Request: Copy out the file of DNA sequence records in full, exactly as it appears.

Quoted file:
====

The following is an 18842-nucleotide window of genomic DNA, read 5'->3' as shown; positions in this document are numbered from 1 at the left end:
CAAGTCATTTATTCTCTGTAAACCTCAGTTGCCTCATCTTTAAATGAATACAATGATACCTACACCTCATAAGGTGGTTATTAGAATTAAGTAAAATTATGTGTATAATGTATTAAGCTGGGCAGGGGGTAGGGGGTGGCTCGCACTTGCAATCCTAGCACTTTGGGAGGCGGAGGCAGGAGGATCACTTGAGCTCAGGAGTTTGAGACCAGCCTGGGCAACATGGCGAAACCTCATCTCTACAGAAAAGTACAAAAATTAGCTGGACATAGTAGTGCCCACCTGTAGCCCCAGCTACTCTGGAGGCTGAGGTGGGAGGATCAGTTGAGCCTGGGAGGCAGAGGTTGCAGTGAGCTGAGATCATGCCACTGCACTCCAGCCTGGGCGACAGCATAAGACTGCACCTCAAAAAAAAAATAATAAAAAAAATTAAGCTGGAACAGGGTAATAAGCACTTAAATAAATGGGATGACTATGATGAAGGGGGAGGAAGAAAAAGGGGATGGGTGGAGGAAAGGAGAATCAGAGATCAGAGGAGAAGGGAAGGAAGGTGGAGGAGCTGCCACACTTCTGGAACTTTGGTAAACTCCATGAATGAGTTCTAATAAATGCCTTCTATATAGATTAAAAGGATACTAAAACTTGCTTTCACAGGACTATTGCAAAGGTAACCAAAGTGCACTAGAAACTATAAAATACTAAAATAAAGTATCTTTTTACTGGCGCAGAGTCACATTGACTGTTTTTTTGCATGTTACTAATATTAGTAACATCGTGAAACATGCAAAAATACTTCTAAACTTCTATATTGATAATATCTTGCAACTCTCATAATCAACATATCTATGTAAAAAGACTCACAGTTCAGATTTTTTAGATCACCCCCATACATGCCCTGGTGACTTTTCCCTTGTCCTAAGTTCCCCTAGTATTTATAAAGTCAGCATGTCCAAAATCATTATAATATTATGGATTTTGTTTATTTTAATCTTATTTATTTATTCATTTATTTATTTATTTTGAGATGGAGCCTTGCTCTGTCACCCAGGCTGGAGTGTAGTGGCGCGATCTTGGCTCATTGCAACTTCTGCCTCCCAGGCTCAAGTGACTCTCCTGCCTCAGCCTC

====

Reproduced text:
The following is an 18842-nucleotide window of genomic DNA, read 5'->3' as shown; positions in this document are numbered from 1 at the left end:
CAAGTCATTTATTCTCTGTAAACCTCAGTTGCCTCATCTTTAAATGAATACAATGATACCTACACCTCATAAGGTGGTTATTAGAATTAAGTAAAATTATGTGTATAATGTATTAAGCTGGGCAGGGGGTAGGGGGTGGCTCGCACTTGCAATCCTAGCACTTTGGGAGGCGGAGGCAGGAGGATCACTTGAGCTCAGGAGTTTGAGACCAGCCTGGGCAACATGGCGAAACCTCATCTCTACAGAAAAGTACAAAAATTAGCTGGACATAGTAGTGCCCACCTGTAGCCCCAGCTACTCTGGAGGCTGAGGTGGGAGGATCAGTTGAGCCTGGGAGGCAGAGGTTGCAGTGAGCTGAGATCATGCCACTGCACTCCAGCCTGGGCGACAGCATAAGACTGCACCTCAAAAAAAAAATAATAAAAAAAATTAAGCTGGAACAGGGTAATAAGCACTTAAATAAATGGGATGACTATGATGAAGGGGGAGGAAGAAAAAGGGGATGGGTGGAGGAAAGGAGAATCAGAGATCAGAGGAGAAGGGAAGGAAGGTGGAGGAGCTGCCACACTTCTGGAACTTTGGTAAACTCCATGAATGAGTTCTAATAAATGCCTTCTATATAGATTAAAAGGATACTAAAACTTGCTTTCACAGGACTATTGCAAAGGTAACCAAAGTGCACTAGAAACTATAAAATACTAAAATAAAGTATCTTTTTACTGGCGCAGAGTCACATTGACTGTTTTTTTGCATGTTACTAATATTAGTAACATCGTGAAACATGCAAAAATACTTCTAAACTTCTATATTGATAATATCTTGCAACTCTCATAATCAACATATCTATGTAAAAAGACTCACAGTTCAGATTTTTTAGATCACCCCCATACATGCCCTGGTGACTTTTCCCTTGTCCTAAGTTCCCCTAGTATTTATAAAGTCAGCATGTCCAAAATCATTATAATATTATGGATTTTGTTTATTTTAATCTTATTTATTTATTCATTTATTTATTTATTTTGAGATGGAGCCTTGCTCTGTCACCCAGGCTGGAGTGTAGTGGCGCGATCTTGGCTCATTGCAACTTCTGCCTCCCAGGCTCAAGTGACTCTCCTGCCTCAGCCTC